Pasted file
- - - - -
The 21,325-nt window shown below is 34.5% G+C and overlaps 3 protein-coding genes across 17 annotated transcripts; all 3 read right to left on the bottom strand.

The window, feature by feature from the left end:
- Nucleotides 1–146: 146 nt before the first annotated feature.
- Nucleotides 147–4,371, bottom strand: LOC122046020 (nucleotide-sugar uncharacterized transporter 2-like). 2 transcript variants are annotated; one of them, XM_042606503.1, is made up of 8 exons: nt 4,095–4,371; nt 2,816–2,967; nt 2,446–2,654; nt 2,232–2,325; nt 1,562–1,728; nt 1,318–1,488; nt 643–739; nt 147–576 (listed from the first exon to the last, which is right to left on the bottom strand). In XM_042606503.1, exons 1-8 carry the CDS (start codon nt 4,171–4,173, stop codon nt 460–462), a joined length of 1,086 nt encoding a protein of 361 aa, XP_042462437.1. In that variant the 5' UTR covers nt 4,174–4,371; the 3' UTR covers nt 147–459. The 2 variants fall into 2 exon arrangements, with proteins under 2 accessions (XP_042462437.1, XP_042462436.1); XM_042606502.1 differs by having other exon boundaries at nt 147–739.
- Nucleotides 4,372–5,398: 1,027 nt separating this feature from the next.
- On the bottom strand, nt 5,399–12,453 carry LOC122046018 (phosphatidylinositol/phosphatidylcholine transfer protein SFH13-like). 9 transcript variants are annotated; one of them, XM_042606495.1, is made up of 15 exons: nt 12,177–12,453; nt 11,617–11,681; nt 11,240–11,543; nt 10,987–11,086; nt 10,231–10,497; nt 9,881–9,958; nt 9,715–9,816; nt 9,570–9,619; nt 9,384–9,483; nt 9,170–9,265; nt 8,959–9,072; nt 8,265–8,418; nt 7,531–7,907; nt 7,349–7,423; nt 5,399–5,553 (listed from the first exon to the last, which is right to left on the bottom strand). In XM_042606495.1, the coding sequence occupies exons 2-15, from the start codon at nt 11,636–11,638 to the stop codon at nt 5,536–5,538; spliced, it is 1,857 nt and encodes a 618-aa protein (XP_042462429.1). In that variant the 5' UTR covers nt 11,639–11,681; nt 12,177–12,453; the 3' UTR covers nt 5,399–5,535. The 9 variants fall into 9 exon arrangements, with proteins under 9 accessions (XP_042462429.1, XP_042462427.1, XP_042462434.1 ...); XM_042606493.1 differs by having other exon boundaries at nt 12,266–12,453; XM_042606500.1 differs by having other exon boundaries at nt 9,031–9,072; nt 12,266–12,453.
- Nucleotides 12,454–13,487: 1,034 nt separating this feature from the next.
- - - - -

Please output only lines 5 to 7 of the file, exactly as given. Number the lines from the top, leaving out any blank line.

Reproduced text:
- Nucleotides 4,372–5,398: 1,027 nt separating this feature from the next.
- On the bottom strand, nt 5,399–12,453 carry LOC122046018 (phosphatidylinositol/phosphatidylcholine transfer protein SFH13-like). 9 transcript variants are annotated; one of them, XM_042606495.1, is made up of 15 exons: nt 12,177–12,453; nt 11,617–11,681; nt 11,240–11,543; nt 10,987–11,086; nt 10,231–10,497; nt 9,881–9,958; nt 9,715–9,816; nt 9,570–9,619; nt 9,384–9,483; nt 9,170–9,265; nt 8,959–9,072; nt 8,265–8,418; nt 7,531–7,907; nt 7,349–7,423; nt 5,399–5,553 (listed from the first exon to the last, which is right to left on the bottom strand). In XM_042606495.1, the coding sequence occupies exons 2-15, from the start codon at nt 11,636–11,638 to the stop codon at nt 5,536–5,538; spliced, it is 1,857 nt and encodes a 618-aa protein (XP_042462429.1). In that variant the 5' UTR covers nt 11,639–11,681; nt 12,177–12,453; the 3' UTR covers nt 5,399–5,535. The 9 variants fall into 9 exon arrangements, with proteins under 9 accessions (XP_042462429.1, XP_042462427.1, XP_042462434.1 ...); XM_042606493.1 differs by having other exon boundaries at nt 12,266–12,453; XM_042606500.1 differs by having other exon boundaries at nt 9,031–9,072; nt 12,266–12,453.
- Nucleotides 12,454–13,487: 1,034 nt separating this feature from the next.